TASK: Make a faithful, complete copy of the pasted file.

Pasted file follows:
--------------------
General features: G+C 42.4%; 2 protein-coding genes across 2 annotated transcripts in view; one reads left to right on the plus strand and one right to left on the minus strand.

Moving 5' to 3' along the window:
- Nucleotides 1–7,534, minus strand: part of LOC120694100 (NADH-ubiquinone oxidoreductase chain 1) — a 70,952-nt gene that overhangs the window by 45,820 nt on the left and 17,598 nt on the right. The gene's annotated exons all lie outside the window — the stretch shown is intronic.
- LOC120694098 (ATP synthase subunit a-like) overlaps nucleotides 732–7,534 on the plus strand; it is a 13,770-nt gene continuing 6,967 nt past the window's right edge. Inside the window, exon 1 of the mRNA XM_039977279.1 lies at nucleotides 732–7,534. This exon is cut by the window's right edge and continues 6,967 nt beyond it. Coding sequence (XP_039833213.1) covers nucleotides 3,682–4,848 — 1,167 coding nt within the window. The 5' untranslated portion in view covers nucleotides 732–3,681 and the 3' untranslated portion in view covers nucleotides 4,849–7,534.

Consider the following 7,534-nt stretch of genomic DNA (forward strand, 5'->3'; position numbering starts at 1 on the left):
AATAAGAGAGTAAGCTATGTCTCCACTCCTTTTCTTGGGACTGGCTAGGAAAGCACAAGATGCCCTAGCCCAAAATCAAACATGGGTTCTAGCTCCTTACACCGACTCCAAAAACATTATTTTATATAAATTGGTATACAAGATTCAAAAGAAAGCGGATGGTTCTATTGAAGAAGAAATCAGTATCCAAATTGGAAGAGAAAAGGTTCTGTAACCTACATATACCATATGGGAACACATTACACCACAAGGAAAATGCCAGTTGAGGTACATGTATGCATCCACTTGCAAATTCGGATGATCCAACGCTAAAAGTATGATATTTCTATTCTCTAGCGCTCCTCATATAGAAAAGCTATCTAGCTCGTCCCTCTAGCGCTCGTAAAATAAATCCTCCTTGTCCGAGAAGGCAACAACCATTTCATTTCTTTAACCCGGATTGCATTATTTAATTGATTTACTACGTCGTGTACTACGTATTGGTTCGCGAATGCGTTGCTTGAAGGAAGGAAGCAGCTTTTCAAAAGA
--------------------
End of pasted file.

General features: G+C 42.4%; 2 protein-coding genes across 2 annotated transcripts in view; one reads left to right on the plus strand and one right to left on the minus strand.

Moving 5' to 3' along the window:
- Nucleotides 1–7,534, minus strand: part of LOC120694100 (NADH-ubiquinone oxidoreductase chain 1) — a 70,952-nt gene that overhangs the window by 45,820 nt on the left and 17,598 nt on the right. The gene's annotated exons all lie outside the window — the stretch shown is intronic.
- LOC120694098 (ATP synthase subunit a-like) overlaps nucleotides 732–7,534 on the plus strand; it is a 13,770-nt gene continuing 6,967 nt past the window's right edge. Inside the window, exon 1 of the mRNA XM_039977279.1 lies at nucleotides 732–7,534. This exon is cut by the window's right edge and continues 6,967 nt beyond it. Coding sequence (XP_039833213.1) covers nucleotides 3,682–4,848 — 1,167 coding nt within the window. The 5' untranslated portion in view covers nucleotides 732–3,681 and the 3' untranslated portion in view covers nucleotides 4,849–7,534.

Consider the following 7,534-nt stretch of genomic DNA (forward strand, 5'->3'; position numbering starts at 1 on the left):
AATAAGAGAGTAAGCTATGTCTCCACTCCTTTTCTTGGGACTGGCTAGGAAAGCACAAGATGCCCTAGCCCAAAATCAAACATGGGTTCTAGCTCCTTACACCGACTCCAAAAACATTATTTTATATAAATTGGTATACAAGATTCAAAAGAAAGCGGATGGTTCTATTGAAGAAGAAATCAGTATCCAAATTGGAAGAGAAAAGGTTCTGTAACCTACATATACCATATGGGAACACATTACACCACAAGGAAAATGCCAGTTGAGGTACATGTATGCATCCACTTGCAAATTCGGATGATCCAACGCTAAAAGTATGATATTTCTATTCTCTAGCGCTCCTCATATAGAAAAGCTATCTAGCTCGTCCCTCTAGCGCTCGTAAAATAAATCCTCCTTGTCCGAGAAGGCAACAACCATTTCATTTCTTTAACCCGGATTGCATTATTTAATTGATTTACTACGTCGTGTACTACGTATTGGTTCGCGAATGCGTTGCTTGAAGGAAGGAAGCAGCTTTTCAAAAGA